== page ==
Think of these as “pro tips”—frank, hard-won advice drawn from the experience and expertise of our faculty and staff over the past several decades:

  • Thoroughly research our program, as well as all of the others to which you intend to apply. Familiarize yourself with faculty members and their respective areas of research expertise to determine how their interests align with yours. Remember that “fit” is a critical criterion for graduate admissions. Members of our department, like our colleagues elsewhere, welcome direct communication from prospective applicants. Identify those faculty members who work most closely to your area(s) of academic interest—see our faculty webpage for up-to-date information on who is accepting graduate students, and in what fields. We recommend that you then reach out to one or more of our members who are available to advise graduate students with a short, direct, and courteous email message.
  • Take ample time to reflect on your motivation for pursuing graduate-level training in history. An intellectual interest in the subject is assumed of all applicants. Identify your professional goals and how the degree you seek will help you to achieve them. Then articulate your motivation in your personal statement.
  • Stay focused and concise with your written application material. Avoid hyperbole: let your prior academic achievements and potential for further work speak for themselves.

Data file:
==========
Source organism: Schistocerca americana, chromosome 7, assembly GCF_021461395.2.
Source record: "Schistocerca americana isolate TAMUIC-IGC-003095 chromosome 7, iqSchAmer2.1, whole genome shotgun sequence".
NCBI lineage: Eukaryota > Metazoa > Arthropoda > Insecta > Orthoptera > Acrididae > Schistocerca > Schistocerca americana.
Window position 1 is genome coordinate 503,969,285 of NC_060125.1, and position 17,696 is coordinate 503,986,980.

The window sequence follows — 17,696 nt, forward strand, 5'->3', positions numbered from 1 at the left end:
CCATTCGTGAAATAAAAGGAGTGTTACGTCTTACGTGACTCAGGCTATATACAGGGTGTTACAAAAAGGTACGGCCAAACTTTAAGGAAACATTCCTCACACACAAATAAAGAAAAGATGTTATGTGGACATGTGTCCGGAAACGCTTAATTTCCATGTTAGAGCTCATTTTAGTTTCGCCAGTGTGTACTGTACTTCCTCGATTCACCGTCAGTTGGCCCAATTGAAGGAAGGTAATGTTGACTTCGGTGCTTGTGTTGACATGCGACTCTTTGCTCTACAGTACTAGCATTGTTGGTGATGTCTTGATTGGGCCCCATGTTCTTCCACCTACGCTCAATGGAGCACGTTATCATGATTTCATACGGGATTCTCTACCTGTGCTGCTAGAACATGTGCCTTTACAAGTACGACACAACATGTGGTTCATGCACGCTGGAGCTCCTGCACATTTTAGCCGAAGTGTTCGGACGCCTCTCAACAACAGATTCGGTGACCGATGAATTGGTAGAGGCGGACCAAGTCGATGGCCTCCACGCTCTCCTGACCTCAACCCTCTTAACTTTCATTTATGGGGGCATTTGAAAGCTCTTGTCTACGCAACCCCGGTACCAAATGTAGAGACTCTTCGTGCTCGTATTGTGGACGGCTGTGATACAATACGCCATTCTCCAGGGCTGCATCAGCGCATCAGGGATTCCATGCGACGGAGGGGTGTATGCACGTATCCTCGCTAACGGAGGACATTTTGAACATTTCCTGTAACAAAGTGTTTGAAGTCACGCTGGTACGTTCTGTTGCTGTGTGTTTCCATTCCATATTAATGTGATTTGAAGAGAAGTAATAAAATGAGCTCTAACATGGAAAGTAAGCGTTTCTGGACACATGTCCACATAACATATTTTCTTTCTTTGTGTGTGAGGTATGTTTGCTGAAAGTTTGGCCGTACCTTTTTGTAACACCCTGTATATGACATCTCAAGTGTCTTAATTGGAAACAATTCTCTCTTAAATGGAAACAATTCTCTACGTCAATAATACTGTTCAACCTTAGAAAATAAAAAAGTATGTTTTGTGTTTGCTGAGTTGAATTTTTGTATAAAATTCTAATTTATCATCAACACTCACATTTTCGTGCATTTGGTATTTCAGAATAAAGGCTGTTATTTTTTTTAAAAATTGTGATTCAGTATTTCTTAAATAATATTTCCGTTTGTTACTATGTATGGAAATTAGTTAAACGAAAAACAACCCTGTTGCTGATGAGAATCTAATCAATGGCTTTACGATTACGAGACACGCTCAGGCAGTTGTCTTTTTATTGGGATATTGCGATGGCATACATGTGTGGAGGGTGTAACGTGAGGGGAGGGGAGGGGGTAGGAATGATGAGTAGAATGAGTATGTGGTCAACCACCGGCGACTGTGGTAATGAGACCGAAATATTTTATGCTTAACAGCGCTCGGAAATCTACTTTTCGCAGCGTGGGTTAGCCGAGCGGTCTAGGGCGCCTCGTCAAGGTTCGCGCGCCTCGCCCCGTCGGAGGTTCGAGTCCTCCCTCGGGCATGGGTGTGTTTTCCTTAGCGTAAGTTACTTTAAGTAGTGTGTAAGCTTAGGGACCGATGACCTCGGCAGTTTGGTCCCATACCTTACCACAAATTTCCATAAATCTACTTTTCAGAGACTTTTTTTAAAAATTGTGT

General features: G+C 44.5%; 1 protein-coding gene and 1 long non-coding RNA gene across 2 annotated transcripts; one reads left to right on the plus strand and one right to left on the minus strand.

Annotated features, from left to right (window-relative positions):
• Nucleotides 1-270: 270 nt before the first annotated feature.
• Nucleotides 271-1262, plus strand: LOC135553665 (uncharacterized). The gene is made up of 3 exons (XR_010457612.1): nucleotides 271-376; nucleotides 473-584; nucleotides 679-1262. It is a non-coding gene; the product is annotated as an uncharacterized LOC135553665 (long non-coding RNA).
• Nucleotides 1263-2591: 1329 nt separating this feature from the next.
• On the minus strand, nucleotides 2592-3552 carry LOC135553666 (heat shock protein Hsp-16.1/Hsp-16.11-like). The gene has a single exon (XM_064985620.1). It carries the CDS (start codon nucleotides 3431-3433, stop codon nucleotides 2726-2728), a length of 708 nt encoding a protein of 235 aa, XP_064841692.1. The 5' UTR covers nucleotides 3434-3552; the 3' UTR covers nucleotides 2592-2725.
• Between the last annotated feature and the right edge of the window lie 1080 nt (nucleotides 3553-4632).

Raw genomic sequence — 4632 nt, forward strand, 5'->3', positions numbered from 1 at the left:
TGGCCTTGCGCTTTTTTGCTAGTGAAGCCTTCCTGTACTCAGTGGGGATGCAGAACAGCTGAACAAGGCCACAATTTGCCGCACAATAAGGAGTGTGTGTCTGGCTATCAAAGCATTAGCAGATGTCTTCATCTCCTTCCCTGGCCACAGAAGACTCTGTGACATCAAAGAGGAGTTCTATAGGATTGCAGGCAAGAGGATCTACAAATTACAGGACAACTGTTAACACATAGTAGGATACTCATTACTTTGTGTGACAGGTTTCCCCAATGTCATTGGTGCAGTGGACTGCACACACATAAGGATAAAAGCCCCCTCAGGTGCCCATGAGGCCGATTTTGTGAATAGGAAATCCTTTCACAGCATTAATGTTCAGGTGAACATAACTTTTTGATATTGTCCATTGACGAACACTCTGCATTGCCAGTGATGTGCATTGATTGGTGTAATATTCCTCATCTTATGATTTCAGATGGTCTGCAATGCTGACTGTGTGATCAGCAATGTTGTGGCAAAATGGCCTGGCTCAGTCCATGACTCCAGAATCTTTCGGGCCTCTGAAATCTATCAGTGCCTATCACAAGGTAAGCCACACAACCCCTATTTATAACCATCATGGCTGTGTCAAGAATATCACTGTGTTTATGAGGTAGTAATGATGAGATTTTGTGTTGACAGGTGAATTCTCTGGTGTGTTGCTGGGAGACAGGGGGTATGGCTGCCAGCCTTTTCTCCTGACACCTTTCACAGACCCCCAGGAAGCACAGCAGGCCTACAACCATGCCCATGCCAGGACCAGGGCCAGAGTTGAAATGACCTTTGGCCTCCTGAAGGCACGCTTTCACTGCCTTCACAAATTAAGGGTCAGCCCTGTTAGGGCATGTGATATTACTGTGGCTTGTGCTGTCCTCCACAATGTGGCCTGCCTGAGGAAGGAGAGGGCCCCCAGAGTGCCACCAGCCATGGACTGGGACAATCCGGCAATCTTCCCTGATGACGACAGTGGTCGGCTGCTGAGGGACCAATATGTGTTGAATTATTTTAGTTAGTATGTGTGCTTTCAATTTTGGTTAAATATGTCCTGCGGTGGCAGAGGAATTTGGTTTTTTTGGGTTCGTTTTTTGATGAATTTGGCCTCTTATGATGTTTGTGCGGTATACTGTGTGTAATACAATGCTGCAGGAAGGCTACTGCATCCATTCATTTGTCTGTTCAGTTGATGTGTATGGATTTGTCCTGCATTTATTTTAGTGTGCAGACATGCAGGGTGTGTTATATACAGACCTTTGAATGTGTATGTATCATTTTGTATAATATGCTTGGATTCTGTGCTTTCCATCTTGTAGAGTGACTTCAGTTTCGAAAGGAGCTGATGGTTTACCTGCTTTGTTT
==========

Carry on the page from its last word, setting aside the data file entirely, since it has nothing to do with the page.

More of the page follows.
• Remember that applying to graduate school is a competitive exercise. Approach it as you would a job interview. Make all the preparations necessary to present the best possible case for admission.
  • Be mindful of all application requirements and deadlines and begin assembling your application materials accordingly. It is particularly important to address those required materials that fall outside of your direct control (for example, GRE/TOEFL test scores and letters of recommendation), leaving sufficient time for them to reach us by the application deadline.
  • Take advantage of any access to academic resources you may have during the application process. If you have recently graduated or are currently in the process of completing a degree program, ask faculty or advisors with whom you have worked to review and offer feedback on your application materials. This can be particularly helpful with your personal statement. As the saying goes, you never get a second chance to make a first impression.
  • For Ph.D. applicants, it is especially important that your letters of recommendation come from university faculty members—preferably historians.
  • Writing samples play a central role in our admissions decisions. Try to select a sample that showcases two vital dimensions: a) your writing ability—especially your skill at formulating and supporting an argument; and b) your facility in interpreting primary-source evidence. It’s important to keep your writing sample within the required page length. Writing samples can consist of portions of a larger work (such as an undergraduate or Master’s thesis), in which case you should include headnotes to orient the faculty members who are evaluating your application. Also, please try to send us your best work. We recommend that you subject your writing sample to a further round of editing before submitting it to us as part of your application materials.